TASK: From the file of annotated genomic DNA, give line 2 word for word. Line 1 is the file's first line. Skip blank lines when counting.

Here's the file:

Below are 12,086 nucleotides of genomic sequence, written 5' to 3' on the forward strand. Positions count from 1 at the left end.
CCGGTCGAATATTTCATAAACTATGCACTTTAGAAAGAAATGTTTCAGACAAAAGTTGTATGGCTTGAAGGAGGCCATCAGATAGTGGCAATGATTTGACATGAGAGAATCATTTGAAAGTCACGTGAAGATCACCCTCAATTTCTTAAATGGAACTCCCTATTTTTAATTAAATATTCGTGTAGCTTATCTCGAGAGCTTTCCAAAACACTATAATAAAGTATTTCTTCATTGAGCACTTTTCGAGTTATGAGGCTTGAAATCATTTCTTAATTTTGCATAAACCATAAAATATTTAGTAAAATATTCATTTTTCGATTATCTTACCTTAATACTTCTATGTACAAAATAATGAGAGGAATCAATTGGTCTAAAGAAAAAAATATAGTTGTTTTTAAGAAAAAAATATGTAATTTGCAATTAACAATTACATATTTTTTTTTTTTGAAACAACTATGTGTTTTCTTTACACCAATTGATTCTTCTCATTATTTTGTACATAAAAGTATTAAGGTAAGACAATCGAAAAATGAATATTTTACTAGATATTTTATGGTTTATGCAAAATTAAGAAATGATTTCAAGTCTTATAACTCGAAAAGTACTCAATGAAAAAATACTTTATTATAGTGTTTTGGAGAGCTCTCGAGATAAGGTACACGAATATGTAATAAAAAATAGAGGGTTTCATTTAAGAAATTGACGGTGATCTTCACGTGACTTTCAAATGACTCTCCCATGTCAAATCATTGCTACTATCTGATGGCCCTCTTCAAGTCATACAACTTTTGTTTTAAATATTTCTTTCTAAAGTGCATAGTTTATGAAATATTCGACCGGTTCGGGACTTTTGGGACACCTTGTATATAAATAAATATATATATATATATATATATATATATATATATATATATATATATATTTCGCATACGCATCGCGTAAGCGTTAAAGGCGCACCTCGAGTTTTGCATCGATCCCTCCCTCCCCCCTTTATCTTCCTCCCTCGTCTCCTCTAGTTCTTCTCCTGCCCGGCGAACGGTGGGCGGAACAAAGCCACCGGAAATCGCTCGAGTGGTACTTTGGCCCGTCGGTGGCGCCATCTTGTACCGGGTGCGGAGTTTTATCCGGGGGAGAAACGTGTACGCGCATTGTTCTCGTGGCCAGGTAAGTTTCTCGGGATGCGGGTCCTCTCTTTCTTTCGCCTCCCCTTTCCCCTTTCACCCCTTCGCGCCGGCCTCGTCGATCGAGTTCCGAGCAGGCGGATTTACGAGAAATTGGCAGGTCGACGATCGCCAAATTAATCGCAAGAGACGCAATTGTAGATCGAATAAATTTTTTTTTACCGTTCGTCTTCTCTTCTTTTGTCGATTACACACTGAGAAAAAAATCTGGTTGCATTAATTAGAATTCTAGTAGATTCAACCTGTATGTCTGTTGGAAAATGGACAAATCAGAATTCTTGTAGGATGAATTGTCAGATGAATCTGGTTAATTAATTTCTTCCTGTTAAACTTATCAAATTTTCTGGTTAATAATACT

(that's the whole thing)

CCGGTCGAATATTTCATAAACTATGCACTTTAGAAAGAAATGTTTCAGACAAAAGTTGTATGGCTTGAAGGAGGCCATCAGATAGTGGCAATGATTTGACATGAGAGAATCATTTGAAAGTCACGTGAAGATCACCCTCAATTTCTTAAATGGAACTCCCTATTTTTAATTAAATATTCGTGTAGCTTATCTCGAGAGCTTTCCAAAACACTATAATAAAGTATTTCTTCATTGAGCACTTTTCGAGTTATGAGGCTTGAAATCATTTCTTAATTTTGCATAAACCATAAAATATTTAGTAAAATATTCATTTTTCGATTATCTTACCTTAATACTTCTATGTACAAAATAATGAGAGGAATCAATTGGTCTAAAGAAAAAAATATAGTTGTTTTTAAGAAAAAAATATGTAATTTGCAATTAACAATTACATATTTTTTTTTTTTGAAACAACTATGTGTTTTCTTTACACCAATTGATTCTTCTCATTATTTTGTACATAAAAGTATTAAGGTAAGACAATCGAAAAATGAATATTTTACTAGATATTTTATGGTTTATGCAAAATTAAGAAATGATTTCAAGTCTTATAACTCGAAAAGTACTCAATGAAAAAATACTTTATTATAGTGTTTTGGAGAGCTCTCGAGATAAGGTACACGAATATGTAATAAAAAATAGAGGGTTTCATTTAAGAAATTGACGGTGATCTTCACGTGACTTTCAAATGACTCTCCCATGTCAAATCATTGCTACTATCTGATGGCCCTCTTCAAGTCATACAACTTTTGTTTTAAATATTTCTTTCTAAAGTGCATAGTTTATGAAATATTCGACCGGTTCGGGACTTTTGGGACACCTTGTATATAAATAAATATATATATATATATATATATATATATATATATATATATATATATATTTCGCATACGCATCGCGTAAGCGTTAAAGGCGCACCTCGAGTTTTGCATCGATCCCTCCCTCCCCCCTTTATCTTCCTCCCTCGTCTCCTCTAGTTCTTCTCCTGCCCGGCGAACGGTGGGCGGAACAAAGCCACCGGAAATCGCTCGAGTGGTACTTTGGCCCGTCGGTGGCGCCATCTTGTACCGGGTGCGGAGTTTTATCCGGGGGAGAAACGTGTACGCGCATTGTTCTCGTGGCCAGGTAAGTTTCTCGGGATGCGGGTCCTCTCTTTCTTTCGCCTCCCCTTTCCCCTTTCACCCCTTCGCGCCGGCCTCGTCGATCGAGTTCCGAGCAGGCGGATTTACGAGAAATTGGCAGGTCGACGATCGCCAAATTAATCGCAAGAGACGCAATTGTAGATCGAATAAATTTTTTTTTACCGTTCGTCTTCTCTTCTTTTGTCGATTACACACTGAGAAAAAAATCTGGTTGCATTAATTAGAATTCTAGTAGATTCAACCTGTATGTCTGTTGGAAAATGGACAAATCAGAATTCTTGTAGGATGAATTGTCAGATGAATCTGGTTAATTAATTTCTTCCTGTTAAACTTATCAAATTTTCTGGTTAATAATACT